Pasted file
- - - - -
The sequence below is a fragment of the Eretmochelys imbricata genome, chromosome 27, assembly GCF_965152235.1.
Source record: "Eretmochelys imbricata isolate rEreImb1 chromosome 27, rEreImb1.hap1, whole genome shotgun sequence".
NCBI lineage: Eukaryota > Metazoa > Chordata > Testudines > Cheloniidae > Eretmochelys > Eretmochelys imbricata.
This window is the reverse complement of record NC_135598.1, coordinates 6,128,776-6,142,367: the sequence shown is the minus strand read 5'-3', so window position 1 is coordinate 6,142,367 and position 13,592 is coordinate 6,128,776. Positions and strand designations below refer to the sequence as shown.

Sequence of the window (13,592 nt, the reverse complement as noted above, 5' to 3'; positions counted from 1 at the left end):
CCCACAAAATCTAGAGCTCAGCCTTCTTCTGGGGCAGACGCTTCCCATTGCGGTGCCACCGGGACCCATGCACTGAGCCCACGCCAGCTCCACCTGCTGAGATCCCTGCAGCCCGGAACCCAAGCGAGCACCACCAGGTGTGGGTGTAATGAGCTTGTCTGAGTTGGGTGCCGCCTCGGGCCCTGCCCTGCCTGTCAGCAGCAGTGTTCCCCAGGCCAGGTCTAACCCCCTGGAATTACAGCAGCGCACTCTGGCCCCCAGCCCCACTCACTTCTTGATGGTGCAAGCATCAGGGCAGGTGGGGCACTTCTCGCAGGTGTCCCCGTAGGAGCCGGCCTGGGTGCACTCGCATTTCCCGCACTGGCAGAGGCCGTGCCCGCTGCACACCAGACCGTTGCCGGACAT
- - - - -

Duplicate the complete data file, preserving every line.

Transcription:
The sequence below is a fragment of the Eretmochelys imbricata genome, chromosome 27, assembly GCF_965152235.1.
Source record: "Eretmochelys imbricata isolate rEreImb1 chromosome 27, rEreImb1.hap1, whole genome shotgun sequence".
NCBI lineage: Eukaryota > Metazoa > Chordata > Testudines > Cheloniidae > Eretmochelys > Eretmochelys imbricata.
This window is the reverse complement of record NC_135598.1, coordinates 6,128,776-6,142,367: the sequence shown is the minus strand read 5'-3', so window position 1 is coordinate 6,142,367 and position 13,592 is coordinate 6,128,776. Positions and strand designations below refer to the sequence as shown.

Sequence of the window (13,592 nt, the reverse complement as noted above, 5' to 3'; positions counted from 1 at the left end):
CCCACAAAATCTAGAGCTCAGCCTTCTTCTGGGGCAGACGCTTCCCATTGCGGTGCCACCGGGACCCATGCACTGAGCCCACGCCAGCTCCACCTGCTGAGATCCCTGCAGCCCGGAACCCAAGCGAGCACCACCAGGTGTGGGTGTAATGAGCTTGTCTGAGTTGGGTGCCGCCTCGGGCCCTGCCCTGCCTGTCAGCAGCAGTGTTCCCCAGGCCAGGTCTAACCCCCTGGAATTACAGCAGCGCACTCTGGCCCCCAGCCCCACTCACTTCTTGATGGTGCAAGCATCAGGGCAGGTGGGGCACTTCTCGCAGGTGTCCCCGTAGGAGCCGGCCTGGGTGCACTCGCATTTCCCGCACTGGCAGAGGCCGTGCCCGCTGCACACCAGACCGTTGCCGGACAT